Early, meanwhile, was born to pratfall. (In a bit of unfortunate timing, he had a herniated disk that required surgery the summer prior to filming.) Terry is, he explains, "this panicked gay host archetype that I, for some reason, am obsessed with doing. And Theda just elevated it. She can detect the deeper critique that's underneath my silliness. I will be clowning, making faces, and she is able to elevate and contextualize what I am doing and tease out the smarter stuff that's latent in there, that I can't express on my own because I'm a fool. That is really what's going on in this movie."

Theda Hammel behind the scenes of 'Stress Positions.'

In addition to writing, directing and starring in Stress Positions, Hammel edited the movie with Erin DeWitt and composed the original score. Wearing so many hats on her first film may have been one way to safeguard her singular creative vision, but as she admits, "The problem that I have is that I'm a good talker but not a good communicator — this is something that I've realized — and sometimes the best way to communicate something is just to do it yourself."

"I don't know what I would tell somebody to score the movie. I know that I would have strong preferences, that I would be really obnoxious about it, and that maybe the best way to spare somebody that was just to do it," continues Hammel, who has a Masters in Music Technology and has released original music under the pseudonym HAMM. "The benefit, though, is that in all of those stages you get to improve the mistakes you've made in the previous stages. So, by directing, I get to improve on the script. By editing, I get to improve on my performance as an actor — which believe me, there is a version of that performance that I edited out that is very bad. And then, even by scoring it, I get to blend everything together and really make more of a final statement of how I want the mood and the tone of that movie to feel. It's very beneficial. I think it's just labor-intensive."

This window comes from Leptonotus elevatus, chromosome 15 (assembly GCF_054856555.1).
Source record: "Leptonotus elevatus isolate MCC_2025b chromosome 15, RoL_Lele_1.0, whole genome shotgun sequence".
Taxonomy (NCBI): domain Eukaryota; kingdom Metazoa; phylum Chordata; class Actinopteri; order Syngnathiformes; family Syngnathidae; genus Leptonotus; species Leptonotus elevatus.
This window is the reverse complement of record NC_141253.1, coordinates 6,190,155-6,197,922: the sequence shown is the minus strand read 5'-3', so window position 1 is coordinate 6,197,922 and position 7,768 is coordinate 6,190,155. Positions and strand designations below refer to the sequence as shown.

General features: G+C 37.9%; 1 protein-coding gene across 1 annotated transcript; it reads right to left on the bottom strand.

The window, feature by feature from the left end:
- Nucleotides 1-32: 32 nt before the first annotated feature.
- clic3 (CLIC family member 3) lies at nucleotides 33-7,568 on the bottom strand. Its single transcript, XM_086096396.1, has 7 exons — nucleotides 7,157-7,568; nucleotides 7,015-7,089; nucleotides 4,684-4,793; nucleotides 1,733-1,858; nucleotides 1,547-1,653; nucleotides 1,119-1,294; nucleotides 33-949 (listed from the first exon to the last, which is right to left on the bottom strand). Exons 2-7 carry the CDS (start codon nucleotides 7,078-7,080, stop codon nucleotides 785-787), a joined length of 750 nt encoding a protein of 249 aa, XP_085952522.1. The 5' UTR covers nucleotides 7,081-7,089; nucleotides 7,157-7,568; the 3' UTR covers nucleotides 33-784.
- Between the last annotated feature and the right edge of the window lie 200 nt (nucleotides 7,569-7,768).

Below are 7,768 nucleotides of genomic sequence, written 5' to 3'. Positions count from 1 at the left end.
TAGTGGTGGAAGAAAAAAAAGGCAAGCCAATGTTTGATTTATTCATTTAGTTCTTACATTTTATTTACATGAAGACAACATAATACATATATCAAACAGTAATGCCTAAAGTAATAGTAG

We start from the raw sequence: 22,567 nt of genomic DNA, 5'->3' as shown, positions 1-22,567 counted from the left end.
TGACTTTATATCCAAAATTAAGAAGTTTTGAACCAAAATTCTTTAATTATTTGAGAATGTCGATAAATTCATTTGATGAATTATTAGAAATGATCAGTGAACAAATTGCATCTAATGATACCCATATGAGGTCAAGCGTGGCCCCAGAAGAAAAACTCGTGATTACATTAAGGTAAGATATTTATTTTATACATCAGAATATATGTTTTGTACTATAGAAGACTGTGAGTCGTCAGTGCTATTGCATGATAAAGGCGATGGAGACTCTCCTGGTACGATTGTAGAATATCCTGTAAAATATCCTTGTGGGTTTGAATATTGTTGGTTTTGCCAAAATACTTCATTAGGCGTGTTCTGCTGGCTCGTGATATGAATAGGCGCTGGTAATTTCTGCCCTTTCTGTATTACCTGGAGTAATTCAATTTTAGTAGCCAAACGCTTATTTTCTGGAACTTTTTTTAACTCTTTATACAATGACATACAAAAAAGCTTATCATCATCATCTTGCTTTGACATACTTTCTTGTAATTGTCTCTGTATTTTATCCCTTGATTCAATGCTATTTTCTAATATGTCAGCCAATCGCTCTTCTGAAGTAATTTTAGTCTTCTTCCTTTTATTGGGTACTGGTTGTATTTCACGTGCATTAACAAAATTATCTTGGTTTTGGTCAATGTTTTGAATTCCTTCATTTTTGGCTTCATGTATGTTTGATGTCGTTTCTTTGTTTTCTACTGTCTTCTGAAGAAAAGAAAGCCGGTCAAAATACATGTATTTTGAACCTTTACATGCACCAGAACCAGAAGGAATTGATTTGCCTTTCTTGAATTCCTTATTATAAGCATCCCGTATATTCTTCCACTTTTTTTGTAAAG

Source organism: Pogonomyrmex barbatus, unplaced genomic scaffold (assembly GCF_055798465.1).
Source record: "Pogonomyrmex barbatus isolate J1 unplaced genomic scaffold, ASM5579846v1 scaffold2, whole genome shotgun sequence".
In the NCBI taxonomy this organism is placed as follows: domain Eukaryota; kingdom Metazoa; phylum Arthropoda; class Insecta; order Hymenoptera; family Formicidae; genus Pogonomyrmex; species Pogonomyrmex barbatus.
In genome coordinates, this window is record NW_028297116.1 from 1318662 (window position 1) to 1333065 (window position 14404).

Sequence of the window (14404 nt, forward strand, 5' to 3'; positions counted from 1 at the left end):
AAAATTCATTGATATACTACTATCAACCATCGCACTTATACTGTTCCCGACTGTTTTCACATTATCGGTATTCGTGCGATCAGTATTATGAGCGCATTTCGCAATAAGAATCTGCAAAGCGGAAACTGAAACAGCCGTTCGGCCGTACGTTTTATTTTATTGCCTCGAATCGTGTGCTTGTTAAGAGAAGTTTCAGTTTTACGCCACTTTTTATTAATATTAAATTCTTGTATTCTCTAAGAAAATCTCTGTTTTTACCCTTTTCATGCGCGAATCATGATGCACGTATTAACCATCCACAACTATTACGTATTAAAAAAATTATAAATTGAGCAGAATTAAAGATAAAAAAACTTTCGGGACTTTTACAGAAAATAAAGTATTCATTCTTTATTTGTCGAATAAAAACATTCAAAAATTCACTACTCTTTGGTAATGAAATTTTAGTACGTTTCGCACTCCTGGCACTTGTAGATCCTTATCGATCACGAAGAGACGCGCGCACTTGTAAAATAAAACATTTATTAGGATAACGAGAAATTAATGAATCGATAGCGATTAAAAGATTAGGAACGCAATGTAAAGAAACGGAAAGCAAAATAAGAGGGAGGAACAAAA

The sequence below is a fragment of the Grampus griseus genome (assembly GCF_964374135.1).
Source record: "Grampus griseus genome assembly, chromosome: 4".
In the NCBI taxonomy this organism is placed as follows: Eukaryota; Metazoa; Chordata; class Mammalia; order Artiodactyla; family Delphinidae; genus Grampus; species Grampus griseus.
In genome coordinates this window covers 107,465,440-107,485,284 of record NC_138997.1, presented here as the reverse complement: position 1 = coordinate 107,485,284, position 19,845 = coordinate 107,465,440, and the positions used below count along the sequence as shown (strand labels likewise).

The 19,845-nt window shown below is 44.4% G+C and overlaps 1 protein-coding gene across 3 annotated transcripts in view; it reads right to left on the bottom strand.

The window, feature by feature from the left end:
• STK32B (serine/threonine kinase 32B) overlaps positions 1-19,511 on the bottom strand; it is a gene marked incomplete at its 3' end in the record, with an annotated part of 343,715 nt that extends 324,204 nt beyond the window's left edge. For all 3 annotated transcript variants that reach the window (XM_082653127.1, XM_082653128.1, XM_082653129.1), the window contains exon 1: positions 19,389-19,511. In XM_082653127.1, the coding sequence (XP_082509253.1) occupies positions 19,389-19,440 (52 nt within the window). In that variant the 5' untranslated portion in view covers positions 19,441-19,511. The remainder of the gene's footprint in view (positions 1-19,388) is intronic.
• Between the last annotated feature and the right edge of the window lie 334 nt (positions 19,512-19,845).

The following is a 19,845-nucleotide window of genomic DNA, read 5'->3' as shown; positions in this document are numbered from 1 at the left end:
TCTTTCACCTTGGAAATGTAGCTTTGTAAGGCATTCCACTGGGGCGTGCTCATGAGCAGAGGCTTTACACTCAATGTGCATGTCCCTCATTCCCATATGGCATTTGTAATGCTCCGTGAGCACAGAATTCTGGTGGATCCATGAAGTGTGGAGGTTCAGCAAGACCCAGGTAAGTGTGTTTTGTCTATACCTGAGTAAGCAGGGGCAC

Stress Positions premiered during this year's Sundance Film Festival, ahead of a nationwide theatrical release. "I have been very gratified by the positive responses and thrilled by some of the negative ones, as well. It feels real. I feel real," Hammel muses, though she says gauging the reaction to the movie has been difficult. "This is the biggest exposure that I've ever had with anything that I've ever done." For Early, that was always the point.

"It is just thrilling to share Theda with the world," says the actor. "She has a very devoted following of — these are her words — 'gay filth.' So, she is known, and she's known by gay cinephiles for her takes on Twitter. But I also think she's not known to the larger world, and I'm always trying to get people to see this brilliant friend of mine who's just like a crazy genius. She's a songwriter, she's a gear nerd, she's a Foley artist, she's a director, she's a writer, she's a brilliant actress — which doesn't get talked about enough." Early leans in as if sharing a secret, "I mean, to me, she is Orson Welles."

By John Boone